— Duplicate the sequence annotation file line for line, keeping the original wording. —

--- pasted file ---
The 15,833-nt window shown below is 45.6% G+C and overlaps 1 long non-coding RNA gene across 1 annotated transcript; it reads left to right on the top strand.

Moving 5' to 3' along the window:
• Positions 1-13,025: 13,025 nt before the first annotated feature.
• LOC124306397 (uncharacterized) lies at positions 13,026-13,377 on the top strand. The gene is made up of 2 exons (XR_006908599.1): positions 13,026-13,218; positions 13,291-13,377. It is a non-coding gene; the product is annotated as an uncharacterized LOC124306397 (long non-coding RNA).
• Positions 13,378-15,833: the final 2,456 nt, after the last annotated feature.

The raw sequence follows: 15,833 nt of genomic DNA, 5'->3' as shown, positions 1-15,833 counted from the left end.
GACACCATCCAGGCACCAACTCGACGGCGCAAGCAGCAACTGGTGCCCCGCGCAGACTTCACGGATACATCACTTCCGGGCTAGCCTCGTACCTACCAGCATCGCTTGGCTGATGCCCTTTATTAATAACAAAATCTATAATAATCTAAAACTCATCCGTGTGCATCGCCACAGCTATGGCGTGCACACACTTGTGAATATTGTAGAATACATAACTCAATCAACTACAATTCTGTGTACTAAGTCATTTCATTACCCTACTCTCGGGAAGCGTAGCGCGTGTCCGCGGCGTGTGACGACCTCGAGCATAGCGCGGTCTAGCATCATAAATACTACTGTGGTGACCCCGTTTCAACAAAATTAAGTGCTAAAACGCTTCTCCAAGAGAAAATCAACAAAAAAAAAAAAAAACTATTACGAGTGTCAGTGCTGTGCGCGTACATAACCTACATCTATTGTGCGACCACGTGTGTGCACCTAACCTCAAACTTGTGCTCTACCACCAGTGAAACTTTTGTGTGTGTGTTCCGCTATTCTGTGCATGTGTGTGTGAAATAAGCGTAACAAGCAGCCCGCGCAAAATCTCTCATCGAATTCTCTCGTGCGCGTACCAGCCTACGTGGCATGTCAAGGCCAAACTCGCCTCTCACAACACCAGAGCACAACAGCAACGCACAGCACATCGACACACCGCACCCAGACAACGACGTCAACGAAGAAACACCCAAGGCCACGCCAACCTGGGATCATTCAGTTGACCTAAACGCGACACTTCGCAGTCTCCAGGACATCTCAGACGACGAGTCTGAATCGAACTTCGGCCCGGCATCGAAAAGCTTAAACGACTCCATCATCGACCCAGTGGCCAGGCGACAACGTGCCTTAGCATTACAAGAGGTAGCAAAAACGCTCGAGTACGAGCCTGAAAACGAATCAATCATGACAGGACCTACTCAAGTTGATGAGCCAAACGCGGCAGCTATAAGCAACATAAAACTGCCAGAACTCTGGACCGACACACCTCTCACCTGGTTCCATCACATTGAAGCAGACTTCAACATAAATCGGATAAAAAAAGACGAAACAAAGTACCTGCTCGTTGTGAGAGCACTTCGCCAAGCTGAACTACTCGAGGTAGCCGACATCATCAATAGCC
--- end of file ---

The 15,833-nt window shown below is 45.6% G+C and overlaps 1 long non-coding RNA gene across 1 annotated transcript; it reads left to right on the top strand.

Moving 5' to 3' along the window:
• Positions 1-13,025: 13,025 nt before the first annotated feature.
• LOC124306397 (uncharacterized) lies at positions 13,026-13,377 on the top strand. The gene is made up of 2 exons (XR_006908599.1): positions 13,026-13,218; positions 13,291-13,377. It is a non-coding gene; the product is annotated as an uncharacterized LOC124306397 (long non-coding RNA).
• Positions 13,378-15,833: the final 2,456 nt, after the last annotated feature.

The raw sequence follows: 15,833 nt of genomic DNA, 5'->3' as shown, positions 1-15,833 counted from the left end.
GACACCATCCAGGCACCAACTCGACGGCGCAAGCAGCAACTGGTGCCCCGCGCAGACTTCACGGATACATCACTTCCGGGCTAGCCTCGTACCTACCAGCATCGCTTGGCTGATGCCCTTTATTAATAACAAAATCTATAATAATCTAAAACTCATCCGTGTGCATCGCCACAGCTATGGCGTGCACACACTTGTGAATATTGTAGAATACATAACTCAATCAACTACAATTCTGTGTACTAAGTCATTTCATTACCCTACTCTCGGGAAGCGTAGCGCGTGTCCGCGGCGTGTGACGACCTCGAGCATAGCGCGGTCTAGCATCATAAATACTACTGTGGTGACCCCGTTTCAACAAAATTAAGTGCTAAAACGCTTCTCCAAGAGAAAATCAACAAAAAAAAAAAAAAACTATTACGAGTGTCAGTGCTGTGCGCGTACATAACCTACATCTATTGTGCGACCACGTGTGTGCACCTAACCTCAAACTTGTGCTCTACCACCAGTGAAACTTTTGTGTGTGTGTTCCGCTATTCTGTGCATGTGTGTGTGAAATAAGCGTAACAAGCAGCCCGCGCAAAATCTCTCATCGAATTCTCTCGTGCGCGTACCAGCCTACGTGGCATGTCAAGGCCAAACTCGCCTCTCACAACACCAGAGCACAACAGCAACGCACAGCACATCGACACACCGCACCCAGACAACGACGTCAACGAAGAAACACCCAAGGCCACGCCAACCTGGGATCATTCAGTTGACCTAAACGCGACACTTCGCAGTCTCCAGGACATCTCAGACGACGAGTCTGAATCGAACTTCGGCCCGGCATCGAAAAGCTTAAACGACTCCATCATCGACCCAGTGGCCAGGCGACAACGTGCCTTAGCATTACAAGAGGTAGCAAAAACGCTCGAGTACGAGCCTGAAAACGAATCAATCATGACAGGACCTACTCAAGTTGATGAGCCAAACGCGGCAGCTATAAGCAACATAAAACTGCCAGAACTCTGGACCGACACACCTCTCACCTGGTTCCATCACATTGAAGCAGACTTCAACATAAATCGGATAAAAAAAGACGAAACAAAGTACCTGCTCGTTGTGAGAGCACTTCGCCAAGCTGAACTACTCGAGGTAGCCGACATCATCAATAGCC